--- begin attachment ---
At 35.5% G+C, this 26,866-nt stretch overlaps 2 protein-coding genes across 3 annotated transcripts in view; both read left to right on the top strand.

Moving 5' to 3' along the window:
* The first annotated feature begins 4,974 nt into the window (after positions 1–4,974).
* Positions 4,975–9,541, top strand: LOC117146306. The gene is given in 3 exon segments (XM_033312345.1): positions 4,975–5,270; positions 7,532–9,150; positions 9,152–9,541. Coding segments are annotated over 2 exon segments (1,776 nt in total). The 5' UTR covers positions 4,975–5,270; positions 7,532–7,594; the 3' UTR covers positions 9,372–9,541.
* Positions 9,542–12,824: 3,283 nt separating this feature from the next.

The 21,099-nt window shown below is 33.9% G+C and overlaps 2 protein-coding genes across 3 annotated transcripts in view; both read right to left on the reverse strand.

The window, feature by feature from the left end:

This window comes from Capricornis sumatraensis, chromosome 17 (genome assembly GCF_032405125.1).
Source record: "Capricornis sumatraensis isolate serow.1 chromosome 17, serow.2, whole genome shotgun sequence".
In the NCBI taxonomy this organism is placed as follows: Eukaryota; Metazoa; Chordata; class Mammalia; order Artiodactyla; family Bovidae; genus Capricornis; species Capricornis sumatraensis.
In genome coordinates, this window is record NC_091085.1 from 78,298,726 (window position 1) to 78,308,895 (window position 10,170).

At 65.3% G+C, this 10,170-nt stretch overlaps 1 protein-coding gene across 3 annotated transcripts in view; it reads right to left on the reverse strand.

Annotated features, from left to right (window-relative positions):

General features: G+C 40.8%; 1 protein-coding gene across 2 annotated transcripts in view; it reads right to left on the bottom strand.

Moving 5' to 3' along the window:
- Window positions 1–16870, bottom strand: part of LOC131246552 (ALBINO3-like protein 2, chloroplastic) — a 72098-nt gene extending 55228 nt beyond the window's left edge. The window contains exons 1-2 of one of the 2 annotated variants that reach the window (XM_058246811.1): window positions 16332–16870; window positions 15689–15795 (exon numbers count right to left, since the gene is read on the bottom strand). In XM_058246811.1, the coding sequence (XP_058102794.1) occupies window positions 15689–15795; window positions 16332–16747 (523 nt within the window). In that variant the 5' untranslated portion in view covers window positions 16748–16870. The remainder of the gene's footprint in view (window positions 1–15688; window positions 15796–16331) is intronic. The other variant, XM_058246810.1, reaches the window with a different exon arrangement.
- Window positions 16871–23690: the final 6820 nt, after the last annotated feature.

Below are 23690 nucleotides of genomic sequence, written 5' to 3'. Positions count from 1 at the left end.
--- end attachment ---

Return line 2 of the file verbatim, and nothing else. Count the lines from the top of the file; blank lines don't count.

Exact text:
Moving 5' to 3' along the window: